Scientific process skills can be improved in time with the help of student activities. It should be noted that the experiment-designing process skill takes more time and energy to improve. In this study, in order to complete the program, there was not enough time for students to participate in experimental activities in practical applications. Hence, some experimental activities (i.e., selective precipitation, buffer solutions) that could be performed in a laboratory to determine the effects of this teaching approach on experiment design were conducted theoretically via discussion-centered experimental activity papers. For the selective precipitation activity, students were given a problem situation and asked to suggest a method for the solution. They were given a list (table) that contained only the solubility equilibrium constant of salts. In this activity, students studied individually first. The output of this activity was really high when students used rebuttals and back-ups. It could be seen that this activity contributed greatly to the improvement of students’ developing alternative solutions to the given problem, assessing other opinions, and acquiring scientific process and problem-solving skills.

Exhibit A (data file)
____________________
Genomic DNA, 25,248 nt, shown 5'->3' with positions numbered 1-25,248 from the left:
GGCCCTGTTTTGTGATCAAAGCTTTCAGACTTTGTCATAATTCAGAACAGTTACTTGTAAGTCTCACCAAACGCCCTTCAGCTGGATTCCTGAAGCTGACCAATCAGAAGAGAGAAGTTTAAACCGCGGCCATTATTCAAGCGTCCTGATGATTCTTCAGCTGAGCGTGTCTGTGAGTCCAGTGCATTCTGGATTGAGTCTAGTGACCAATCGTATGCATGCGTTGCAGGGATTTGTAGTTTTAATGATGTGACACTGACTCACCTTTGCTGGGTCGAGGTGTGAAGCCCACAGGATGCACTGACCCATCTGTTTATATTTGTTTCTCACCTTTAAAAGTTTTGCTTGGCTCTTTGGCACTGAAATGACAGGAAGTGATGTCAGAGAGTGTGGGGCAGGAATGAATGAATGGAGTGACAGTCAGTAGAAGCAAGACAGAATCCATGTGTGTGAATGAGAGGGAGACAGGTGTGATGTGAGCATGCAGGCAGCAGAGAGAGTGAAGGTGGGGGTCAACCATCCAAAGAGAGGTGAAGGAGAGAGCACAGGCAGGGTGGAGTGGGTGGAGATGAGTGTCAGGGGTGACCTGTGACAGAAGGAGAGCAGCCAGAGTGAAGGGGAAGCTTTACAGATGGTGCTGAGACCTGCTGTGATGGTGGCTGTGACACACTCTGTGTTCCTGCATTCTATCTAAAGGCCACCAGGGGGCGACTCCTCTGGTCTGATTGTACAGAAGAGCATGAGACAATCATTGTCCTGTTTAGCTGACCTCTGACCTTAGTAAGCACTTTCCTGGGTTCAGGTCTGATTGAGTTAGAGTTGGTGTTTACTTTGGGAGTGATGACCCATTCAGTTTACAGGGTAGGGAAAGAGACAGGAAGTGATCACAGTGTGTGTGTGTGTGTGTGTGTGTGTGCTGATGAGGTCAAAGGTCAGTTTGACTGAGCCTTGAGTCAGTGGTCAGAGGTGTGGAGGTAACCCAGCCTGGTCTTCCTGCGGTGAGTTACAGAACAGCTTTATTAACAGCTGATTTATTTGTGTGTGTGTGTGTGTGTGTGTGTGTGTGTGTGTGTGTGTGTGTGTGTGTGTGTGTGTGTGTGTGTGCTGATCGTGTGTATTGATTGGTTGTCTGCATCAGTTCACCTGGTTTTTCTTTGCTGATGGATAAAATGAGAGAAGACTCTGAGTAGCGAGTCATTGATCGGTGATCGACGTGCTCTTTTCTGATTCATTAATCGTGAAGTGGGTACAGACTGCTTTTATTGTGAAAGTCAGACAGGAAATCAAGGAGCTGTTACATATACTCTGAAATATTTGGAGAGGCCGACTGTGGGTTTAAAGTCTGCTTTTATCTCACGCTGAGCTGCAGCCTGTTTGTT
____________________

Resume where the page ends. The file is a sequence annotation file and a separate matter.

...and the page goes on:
It can be said that the teaching approach based on scientific argumentation through written and oral argumentation activities had an effect on the improvement of these skills. Schafersman (1991) stated that writing activity improves organizing thoughts and thinking critically. Hence, in order to improve scientific process skills, open-ended questions should be asked in examinations inside and outside the class (Colvill & Pattie, 2003; Haden, 1999). Scientific argumentation activity improves students’ use of their existing knowledge and interactions with the concepts learned and skill of inquiry (Lazarou, 2009). In such activities, students defended their claims, evaluated others’ ideas, and presented different evidence. Actually, they supported a different shared view with different evidence, which helped them handle the situation critically, use their knowledge patterns in their defence, get meaningful learning, and consequently use the relations between variables. Also, according to